Rear Brake: Single disc with twin-piston caliper
    Front Tire: 120/80/16
    Rear Tire: 170/80/15
    Wheelbase: 66.54 in.
    Seat Height: 27.17 in.
    Fuel Capacity: 4.75 gal.
    Curb Weight (claimed, wet): 538 lb
    Colors: Black, Red, White
    MSRP: $7,299
  2. USMCsilver

    USMCsilver Boat Life ©

    Likes Received:
    Oct 8, 2001
    Middle of SC
    Hmmm... This one looks almost better than the new Ninjas:


  3. chris in va

    chris in va

    Likes Received:
    Jan 25, 2005
    Louisville KY
    Friend of mine has/had a Hyosung 250 'cruiser'. It was alright, but had lots of cheap parts on it. He rode it everywhere though.

    Personally I'd rather find a used Honda or something instead of dropping $8k on that.
  4. Isaiah1412


    Likes Received:
    May 12, 2009
    Abingdon, Maryland
    Hyosung makes a lot of the component parts for the big 3 Japanese manufacturers. They are still working out the kinks with their complete bikes though. I'm friends with a guy who is a local dealer for them, he says they're good but not real consistent. He gets a lot off the truck with minor issues (slack brake cables, not going into certain gears). Every bike he sells gets a thorough going over before it hits the floor, and he almost never has any come back except for routine service. So apparently once you get past the little things they're solid.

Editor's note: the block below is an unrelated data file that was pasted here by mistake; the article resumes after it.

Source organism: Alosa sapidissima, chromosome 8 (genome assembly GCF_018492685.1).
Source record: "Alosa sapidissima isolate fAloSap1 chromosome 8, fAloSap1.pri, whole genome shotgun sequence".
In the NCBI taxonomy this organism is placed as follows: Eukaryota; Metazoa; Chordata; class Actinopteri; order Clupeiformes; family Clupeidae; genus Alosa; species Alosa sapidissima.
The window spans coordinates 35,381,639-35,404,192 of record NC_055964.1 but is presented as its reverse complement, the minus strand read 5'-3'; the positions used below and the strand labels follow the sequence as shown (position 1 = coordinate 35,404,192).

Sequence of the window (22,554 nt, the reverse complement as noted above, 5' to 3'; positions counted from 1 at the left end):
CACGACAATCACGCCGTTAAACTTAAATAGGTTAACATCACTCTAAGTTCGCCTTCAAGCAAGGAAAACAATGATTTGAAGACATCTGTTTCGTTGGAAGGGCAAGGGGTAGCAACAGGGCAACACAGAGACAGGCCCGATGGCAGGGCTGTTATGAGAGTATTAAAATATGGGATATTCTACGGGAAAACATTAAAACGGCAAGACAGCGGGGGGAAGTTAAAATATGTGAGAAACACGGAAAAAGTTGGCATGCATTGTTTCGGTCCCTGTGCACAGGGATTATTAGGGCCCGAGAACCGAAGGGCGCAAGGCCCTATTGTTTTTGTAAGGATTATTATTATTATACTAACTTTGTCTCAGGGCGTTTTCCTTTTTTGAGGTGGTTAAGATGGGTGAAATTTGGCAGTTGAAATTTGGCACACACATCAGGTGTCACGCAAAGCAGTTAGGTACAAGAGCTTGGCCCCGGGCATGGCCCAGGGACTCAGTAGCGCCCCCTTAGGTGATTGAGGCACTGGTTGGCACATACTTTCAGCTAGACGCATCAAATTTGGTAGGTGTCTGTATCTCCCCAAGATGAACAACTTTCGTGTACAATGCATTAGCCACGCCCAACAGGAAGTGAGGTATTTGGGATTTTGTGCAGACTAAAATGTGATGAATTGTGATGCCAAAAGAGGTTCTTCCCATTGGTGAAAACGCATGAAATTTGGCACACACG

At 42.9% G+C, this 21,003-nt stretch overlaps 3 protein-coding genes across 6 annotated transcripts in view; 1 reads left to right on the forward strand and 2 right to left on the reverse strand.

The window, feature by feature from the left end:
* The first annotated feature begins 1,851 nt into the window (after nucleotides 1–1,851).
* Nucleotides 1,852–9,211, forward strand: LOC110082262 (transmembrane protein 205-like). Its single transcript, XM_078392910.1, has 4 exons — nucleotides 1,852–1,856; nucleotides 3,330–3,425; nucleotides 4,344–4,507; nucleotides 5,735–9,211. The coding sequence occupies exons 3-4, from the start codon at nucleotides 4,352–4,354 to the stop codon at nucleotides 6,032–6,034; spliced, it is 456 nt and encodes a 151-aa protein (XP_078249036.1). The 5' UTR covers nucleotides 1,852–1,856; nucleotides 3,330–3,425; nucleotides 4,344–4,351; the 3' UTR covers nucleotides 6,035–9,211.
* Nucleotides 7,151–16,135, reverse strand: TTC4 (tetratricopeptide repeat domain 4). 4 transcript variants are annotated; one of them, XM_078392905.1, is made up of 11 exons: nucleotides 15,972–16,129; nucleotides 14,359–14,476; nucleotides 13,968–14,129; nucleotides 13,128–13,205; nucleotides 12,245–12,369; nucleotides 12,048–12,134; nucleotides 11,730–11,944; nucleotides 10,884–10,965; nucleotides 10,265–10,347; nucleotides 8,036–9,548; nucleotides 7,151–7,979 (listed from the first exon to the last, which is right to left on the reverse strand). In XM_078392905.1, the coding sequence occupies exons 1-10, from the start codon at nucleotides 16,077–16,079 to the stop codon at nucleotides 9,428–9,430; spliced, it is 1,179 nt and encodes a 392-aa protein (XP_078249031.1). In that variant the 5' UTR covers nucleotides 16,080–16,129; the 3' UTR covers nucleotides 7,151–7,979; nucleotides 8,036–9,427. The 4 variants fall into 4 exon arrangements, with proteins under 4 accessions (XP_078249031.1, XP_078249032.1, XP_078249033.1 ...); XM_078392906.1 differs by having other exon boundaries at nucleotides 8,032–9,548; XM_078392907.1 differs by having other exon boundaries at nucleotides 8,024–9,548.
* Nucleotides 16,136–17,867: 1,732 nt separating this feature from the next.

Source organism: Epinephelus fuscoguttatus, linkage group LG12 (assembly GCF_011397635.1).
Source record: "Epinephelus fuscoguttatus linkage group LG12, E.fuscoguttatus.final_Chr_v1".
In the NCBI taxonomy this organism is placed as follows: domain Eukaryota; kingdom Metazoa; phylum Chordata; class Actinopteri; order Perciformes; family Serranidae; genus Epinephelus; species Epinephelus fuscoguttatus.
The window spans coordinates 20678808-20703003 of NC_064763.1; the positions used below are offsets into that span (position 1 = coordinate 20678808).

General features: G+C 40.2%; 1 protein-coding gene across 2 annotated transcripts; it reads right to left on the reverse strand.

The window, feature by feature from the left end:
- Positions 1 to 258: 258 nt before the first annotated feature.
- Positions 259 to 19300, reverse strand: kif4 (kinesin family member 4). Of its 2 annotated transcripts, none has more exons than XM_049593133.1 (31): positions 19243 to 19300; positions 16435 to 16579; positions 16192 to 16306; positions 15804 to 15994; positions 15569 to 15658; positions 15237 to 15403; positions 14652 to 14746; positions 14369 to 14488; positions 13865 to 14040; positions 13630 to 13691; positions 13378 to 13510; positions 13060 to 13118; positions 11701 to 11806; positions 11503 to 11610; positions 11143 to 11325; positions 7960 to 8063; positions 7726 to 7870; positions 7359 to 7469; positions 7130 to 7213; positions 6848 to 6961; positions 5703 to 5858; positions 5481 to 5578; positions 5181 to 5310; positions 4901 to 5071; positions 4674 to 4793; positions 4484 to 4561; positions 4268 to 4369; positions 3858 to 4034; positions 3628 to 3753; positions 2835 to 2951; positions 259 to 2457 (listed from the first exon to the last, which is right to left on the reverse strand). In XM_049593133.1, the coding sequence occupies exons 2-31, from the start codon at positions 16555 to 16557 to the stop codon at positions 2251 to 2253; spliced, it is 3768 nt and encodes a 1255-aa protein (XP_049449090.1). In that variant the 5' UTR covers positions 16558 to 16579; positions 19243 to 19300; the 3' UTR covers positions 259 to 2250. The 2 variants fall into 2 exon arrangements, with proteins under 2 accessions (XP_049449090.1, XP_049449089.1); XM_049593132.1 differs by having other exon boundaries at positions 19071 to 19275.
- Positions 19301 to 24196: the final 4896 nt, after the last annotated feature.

5. #1glocker19

    #1glocker19 venivedivici

    Likes Received:
    Apr 22, 2005
    Street price on that bike will be well below msrp.
  6. HollowHead

    HollowHead Firm member

    Likes Received:
    May 16, 2005
    Where the buffalo roam
    I own a Hyosung GT-250 as a kick-around bike and it's a blast. It's more fun to ride a low-powered bike at or past it's limits than it is to try and ride a bike designed for a rider better than you. HH
  7. fnfalman

    fnfalman Chicks Dig It

    Likes Received:
    Oct 23, 2000
    Tejas, US
    The problem with Hyosung is that their bikes' quality aren't all that great and the price doesn't reflect the lower quality. If they price themselves significantly cheaper than the Japanese bikes and then turn out bikes of dubious quality, that's one thing. But pricing a bike that's barely $500 less than the Rising Sun's product while the quality is one tier lower...that ain't gonna cut it.